HIV Detection: Solid-State Nanopore Detection of Protein Complexes: Applications in Healthcare and Protein Kinetics (Small 5/2013)

Authors

  • Kevin J. Freedman,

    1. Department of Chemical and Biological Engineering, Drexel University, Philadelphia, PA 19104, USA
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  • Arangassery R. Bastian,

    1. School of Biomedical Engineering, Science and Health Systems, Drexel University, Philadelphia, PA 19104, USA
    2. Department of Biochemistry and Molecular Biology, Drexel University College of Medicine, Philadelphia, PA 19102, USA
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  • Irwin Chaiken,

    1. Department of Biochemistry and Molecular Biology, Drexel University College of Medicine, Philadelphia, PA 19102, USA
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  • Min Jun Kim

    Corresponding author
    1. School of Biomedical Engineering, Science and Health Systems, Drexel University, Philadelphia, PA 19104, USA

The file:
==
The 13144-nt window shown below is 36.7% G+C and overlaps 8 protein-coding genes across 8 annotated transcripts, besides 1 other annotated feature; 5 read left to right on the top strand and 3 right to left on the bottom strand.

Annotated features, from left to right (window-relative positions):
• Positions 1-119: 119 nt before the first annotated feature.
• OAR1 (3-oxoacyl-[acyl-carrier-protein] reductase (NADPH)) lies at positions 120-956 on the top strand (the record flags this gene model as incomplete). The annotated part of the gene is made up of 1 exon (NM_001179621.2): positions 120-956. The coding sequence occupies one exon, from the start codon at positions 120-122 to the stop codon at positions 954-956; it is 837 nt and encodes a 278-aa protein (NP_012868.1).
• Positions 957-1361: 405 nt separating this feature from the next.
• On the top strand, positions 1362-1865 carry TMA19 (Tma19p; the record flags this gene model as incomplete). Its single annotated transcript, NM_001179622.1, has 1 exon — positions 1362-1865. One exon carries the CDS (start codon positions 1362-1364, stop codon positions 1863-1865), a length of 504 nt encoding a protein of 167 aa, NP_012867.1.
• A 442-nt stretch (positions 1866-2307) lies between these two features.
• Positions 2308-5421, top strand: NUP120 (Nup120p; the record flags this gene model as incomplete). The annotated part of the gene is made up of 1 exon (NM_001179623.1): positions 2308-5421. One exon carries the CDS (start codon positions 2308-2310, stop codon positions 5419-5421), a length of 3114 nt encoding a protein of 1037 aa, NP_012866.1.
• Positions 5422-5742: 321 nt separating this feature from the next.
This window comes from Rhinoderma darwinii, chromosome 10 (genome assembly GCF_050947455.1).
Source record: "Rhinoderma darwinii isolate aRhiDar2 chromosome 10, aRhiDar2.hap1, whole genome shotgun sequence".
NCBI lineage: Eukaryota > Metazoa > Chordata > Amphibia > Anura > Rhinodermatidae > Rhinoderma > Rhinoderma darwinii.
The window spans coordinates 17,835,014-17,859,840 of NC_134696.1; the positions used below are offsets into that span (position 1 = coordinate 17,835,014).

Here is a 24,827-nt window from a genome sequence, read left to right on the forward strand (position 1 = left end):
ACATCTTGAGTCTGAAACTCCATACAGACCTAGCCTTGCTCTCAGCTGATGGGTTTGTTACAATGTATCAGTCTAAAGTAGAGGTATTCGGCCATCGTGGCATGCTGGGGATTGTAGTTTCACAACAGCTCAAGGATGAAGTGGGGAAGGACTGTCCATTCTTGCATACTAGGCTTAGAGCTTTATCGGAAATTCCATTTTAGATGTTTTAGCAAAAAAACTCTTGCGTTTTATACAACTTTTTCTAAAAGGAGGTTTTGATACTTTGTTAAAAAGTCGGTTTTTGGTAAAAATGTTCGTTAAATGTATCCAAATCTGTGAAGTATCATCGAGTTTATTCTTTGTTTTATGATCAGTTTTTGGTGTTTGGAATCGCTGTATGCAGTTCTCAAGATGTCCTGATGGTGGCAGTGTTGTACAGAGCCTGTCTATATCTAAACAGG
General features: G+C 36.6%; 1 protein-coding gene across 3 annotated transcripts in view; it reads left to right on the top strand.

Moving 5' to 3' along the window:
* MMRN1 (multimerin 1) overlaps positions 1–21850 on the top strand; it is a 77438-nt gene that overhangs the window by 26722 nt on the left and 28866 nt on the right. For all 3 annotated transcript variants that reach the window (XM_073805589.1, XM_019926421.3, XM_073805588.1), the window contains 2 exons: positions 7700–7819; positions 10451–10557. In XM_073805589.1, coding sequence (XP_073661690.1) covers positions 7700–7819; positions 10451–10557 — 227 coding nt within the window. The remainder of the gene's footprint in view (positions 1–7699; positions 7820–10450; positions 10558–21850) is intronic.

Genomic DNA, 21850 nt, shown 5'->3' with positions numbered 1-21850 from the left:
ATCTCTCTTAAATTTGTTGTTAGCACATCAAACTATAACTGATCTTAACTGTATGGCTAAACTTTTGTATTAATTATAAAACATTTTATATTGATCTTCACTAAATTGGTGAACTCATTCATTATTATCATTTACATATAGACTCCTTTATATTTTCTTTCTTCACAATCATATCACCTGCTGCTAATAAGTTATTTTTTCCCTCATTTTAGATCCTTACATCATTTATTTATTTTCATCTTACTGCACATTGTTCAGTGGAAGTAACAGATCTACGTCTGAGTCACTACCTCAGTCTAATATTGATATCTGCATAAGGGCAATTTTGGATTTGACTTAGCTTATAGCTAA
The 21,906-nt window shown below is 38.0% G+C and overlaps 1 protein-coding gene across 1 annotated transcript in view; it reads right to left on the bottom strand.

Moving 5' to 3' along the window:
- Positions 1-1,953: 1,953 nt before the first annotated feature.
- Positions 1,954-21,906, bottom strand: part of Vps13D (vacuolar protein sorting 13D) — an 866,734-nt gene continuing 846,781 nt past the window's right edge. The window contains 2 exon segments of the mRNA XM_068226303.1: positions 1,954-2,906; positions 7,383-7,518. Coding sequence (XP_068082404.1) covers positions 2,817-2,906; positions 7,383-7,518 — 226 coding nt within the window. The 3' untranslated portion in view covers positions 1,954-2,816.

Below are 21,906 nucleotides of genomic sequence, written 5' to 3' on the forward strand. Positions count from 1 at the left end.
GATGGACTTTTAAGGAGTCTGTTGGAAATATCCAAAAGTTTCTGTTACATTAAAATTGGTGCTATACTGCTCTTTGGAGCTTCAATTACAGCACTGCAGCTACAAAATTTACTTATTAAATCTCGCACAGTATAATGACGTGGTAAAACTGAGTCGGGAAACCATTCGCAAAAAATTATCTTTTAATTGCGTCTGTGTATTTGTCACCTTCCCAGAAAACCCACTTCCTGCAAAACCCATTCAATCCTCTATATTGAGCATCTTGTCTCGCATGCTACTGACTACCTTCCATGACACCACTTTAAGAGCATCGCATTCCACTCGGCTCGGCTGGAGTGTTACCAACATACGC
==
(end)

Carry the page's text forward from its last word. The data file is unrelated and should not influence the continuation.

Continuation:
2. Department of Mechanical Engineering and Mechanics, Drexel University, Philadelphia, PA 19104, USA
    • School of Biomedical Engineering, Science and Health Systems, Drexel University, Philadelphia, PA 19104, USA.
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Abstract

original image

An individual nanopore drilled within an ultra-thin membrane created by M. J. Kim and co-workers provides a unique look into single-molecule structure and kinetics. The platform, described on page 750, can detect various subpopulations of protein–protein complexes and calculates their excluded volumes. Furthermore, the elevated electric field strengths within the pore can dissociate the freely translocating protein complexes, generating unique current signatures. The proposed method of locally unbinding protein molecules allows the specificity of diagnostic nanopore sensors to be enhanced, and the recently unbound state of a protein can be studied.

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